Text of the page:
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This is the third post in a series about this excellent micro-blogging tool we call Twitter.  In the last post we looked at the nature of this tool and the importance of keeping ‘people’ at the centre of our activity. If you want to catch up on the previous post here it is.  The nature of Twitter.

Getting started


Before you begin to even think about setting up a Twitter account for your construction business, it is vital that you prepare a detailed strategy plan.  If this is not in place before you start, then you risk investing and potentially wasting considerable resources in a marketing technique which is not paying off.

Your plan should contain specific aspects of marketing including:

1.  Objectives – what exactly do you want to achieve from this activity?  Is Twitter the most appropriate social media platform or does it seem as if your target market prefers LinkedIn or Facebook to network?

2.  Resources – do you expect that you’ll be able to run the campaign by yourself or will you outsource the task or perhaps give it to your marketing staff?  How will you manage content if you are not writing the Tweets yourself?    How much time can you give over to it each day in order for productivity to be maintained?

3.  Targeting – who is your target market? Who is likely to bring in leads and referrals?  Do you want to focus solely on the local area or further afield?  Are you happy for your competitors to hear about your current projects?  Are you keen to attract appropriate media contacts too?

4.  Content – make a list of the types of subjects you want to Tweet about.  These could include:

News from within the industry
General local news and information
News from within your organisation – new clients, staff, projects, awards
Personal news from you
Comments about news which affects you
Promotional messages – keep to a minimum but do send out at least one after each half dozen Tweets

“Twitter gives us the opportunity to meet people, build relationships and to become a trusted source – friends, this takes time!”

5.  Timescales – How many Tweets do you want to post each day?  (Around 2 or 3 is recommended).  What would be the best time to send these Tweets so that they will be noticed immediately?  Do you want to schedule them in advance and free up the rest of the week or would you rather do it on a “real-time” basis so that you can pick up on all timely news?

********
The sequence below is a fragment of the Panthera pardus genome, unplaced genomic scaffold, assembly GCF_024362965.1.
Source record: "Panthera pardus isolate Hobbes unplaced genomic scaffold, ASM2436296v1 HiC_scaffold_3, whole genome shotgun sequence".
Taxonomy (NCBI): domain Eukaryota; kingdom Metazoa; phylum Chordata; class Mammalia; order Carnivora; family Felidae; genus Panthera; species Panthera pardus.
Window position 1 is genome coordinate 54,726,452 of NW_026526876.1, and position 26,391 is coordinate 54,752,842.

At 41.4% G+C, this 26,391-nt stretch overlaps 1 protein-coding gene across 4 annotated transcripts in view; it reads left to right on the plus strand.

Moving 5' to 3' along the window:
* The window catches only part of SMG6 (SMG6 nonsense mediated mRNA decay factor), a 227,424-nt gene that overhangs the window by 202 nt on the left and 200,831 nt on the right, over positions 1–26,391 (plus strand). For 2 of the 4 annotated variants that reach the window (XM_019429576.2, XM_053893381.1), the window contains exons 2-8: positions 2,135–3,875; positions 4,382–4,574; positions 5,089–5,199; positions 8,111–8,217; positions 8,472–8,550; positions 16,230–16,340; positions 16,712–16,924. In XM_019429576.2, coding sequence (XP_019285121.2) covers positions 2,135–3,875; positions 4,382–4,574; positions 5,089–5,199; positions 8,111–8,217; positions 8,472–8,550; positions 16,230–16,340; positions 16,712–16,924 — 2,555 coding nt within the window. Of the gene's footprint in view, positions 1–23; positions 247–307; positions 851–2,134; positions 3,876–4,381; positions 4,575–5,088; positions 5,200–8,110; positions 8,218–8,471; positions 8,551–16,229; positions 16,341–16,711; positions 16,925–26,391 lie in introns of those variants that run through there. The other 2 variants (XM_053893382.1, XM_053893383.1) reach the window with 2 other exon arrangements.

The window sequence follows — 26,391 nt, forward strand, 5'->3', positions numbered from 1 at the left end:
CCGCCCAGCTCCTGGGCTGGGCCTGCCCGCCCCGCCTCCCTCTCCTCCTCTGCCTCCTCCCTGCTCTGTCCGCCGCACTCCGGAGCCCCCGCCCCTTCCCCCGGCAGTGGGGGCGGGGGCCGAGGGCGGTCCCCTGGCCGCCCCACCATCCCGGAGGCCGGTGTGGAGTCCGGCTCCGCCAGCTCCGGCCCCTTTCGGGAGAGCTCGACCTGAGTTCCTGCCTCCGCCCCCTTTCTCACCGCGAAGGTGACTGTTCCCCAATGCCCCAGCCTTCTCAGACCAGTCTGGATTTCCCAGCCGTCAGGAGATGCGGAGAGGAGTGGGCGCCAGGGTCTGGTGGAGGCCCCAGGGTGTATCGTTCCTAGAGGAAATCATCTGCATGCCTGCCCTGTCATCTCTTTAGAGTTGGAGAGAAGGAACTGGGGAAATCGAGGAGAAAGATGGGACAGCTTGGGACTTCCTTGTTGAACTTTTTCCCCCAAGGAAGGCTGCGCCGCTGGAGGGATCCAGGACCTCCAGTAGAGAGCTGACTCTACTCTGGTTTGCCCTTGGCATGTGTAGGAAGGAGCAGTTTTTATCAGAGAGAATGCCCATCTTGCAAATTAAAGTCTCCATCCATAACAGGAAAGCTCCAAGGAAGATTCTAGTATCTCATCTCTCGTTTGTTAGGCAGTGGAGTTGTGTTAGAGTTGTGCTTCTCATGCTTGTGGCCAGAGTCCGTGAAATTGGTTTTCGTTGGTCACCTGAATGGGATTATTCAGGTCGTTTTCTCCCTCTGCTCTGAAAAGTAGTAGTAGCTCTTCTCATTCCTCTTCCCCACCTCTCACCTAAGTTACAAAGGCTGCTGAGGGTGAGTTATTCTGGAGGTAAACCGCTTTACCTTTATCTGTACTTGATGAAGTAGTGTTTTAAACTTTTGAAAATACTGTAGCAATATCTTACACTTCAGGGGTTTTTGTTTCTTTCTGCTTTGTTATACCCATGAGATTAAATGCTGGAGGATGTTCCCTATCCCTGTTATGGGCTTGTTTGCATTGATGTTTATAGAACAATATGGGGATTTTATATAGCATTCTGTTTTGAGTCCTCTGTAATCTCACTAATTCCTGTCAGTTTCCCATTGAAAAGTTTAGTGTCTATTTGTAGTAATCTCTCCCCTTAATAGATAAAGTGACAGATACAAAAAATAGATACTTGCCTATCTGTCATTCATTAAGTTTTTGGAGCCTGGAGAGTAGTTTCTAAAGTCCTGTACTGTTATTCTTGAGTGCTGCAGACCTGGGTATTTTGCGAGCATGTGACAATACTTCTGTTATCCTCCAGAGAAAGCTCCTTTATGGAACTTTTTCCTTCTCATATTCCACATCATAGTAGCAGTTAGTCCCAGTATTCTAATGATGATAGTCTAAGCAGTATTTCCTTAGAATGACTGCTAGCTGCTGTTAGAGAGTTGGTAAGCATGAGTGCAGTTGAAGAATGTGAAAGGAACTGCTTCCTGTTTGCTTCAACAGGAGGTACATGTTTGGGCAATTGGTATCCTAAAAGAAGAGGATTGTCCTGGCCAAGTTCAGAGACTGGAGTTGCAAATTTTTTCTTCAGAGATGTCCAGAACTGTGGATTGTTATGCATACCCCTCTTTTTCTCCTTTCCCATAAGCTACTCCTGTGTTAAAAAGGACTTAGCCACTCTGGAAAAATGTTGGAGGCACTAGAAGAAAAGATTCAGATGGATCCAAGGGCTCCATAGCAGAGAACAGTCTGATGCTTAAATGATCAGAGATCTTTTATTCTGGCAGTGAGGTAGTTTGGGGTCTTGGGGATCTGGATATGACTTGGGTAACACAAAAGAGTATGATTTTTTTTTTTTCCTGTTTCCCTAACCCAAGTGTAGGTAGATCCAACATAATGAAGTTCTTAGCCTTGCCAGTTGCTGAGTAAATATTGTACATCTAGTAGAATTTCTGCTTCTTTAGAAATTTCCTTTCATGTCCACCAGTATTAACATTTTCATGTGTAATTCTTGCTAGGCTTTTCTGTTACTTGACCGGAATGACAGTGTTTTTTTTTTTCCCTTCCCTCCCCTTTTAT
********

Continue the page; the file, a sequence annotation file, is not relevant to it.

6.  Crisis management – Say for example that one of your disgruntled clients posts a negative comment about you.  This comment, far from being kept private, is then obviously shown to potentially hundreds of their followers in a few seconds.  How would you manage your reputation by addressing this Tweet?  You might want to contact that person directly or choose to speak to them via Twitter, asking for the specifics of the problem and trying to solve it for them to the best of your ability.  It is wise to publicly Tweet to them that you are looking into their problem immediately and again when the situation has been solved.  (To speak to someone directly in Twitter you use the @ sign before their Twitter name).  In this way, your followers can see that you address any problems immediately, have a high standard of client care and are trustworthy, despite the initial comment.  Dissatisfied customers are often seen to post Tweets after their problem has been solved, praising the company for its approach.

7.  Analysis – When and how do you propose to analyse how well the activity is working?  Some benchmarks you might like to think about are:

i.    Cost, benefit analysis – although Twitter costs nothing to run, you should calculate how much time has been spent on it each working day for the last three months and weigh this up against the value of any actual instructions or leads which have been gained directly through the site.

ii.   Number of leads acquired through Twitter.

iii.  Number of actual instructions acquired through Twitter.

iv.  Number of Twitter followers gained throughout the campaign period.

v.    Analysis of website traffic which comes direct from Twitter.

vi.  Number of referrals which have been achieved from Twitter followers

Once you have this plan in place and are clear about what you are doing and why, you’re ready to set up your account. Are you following CMMuk on Twitter?

“Twitter gives us the opportunity to meet people, build relationships and to become a trusted source – friends, this takes time!”

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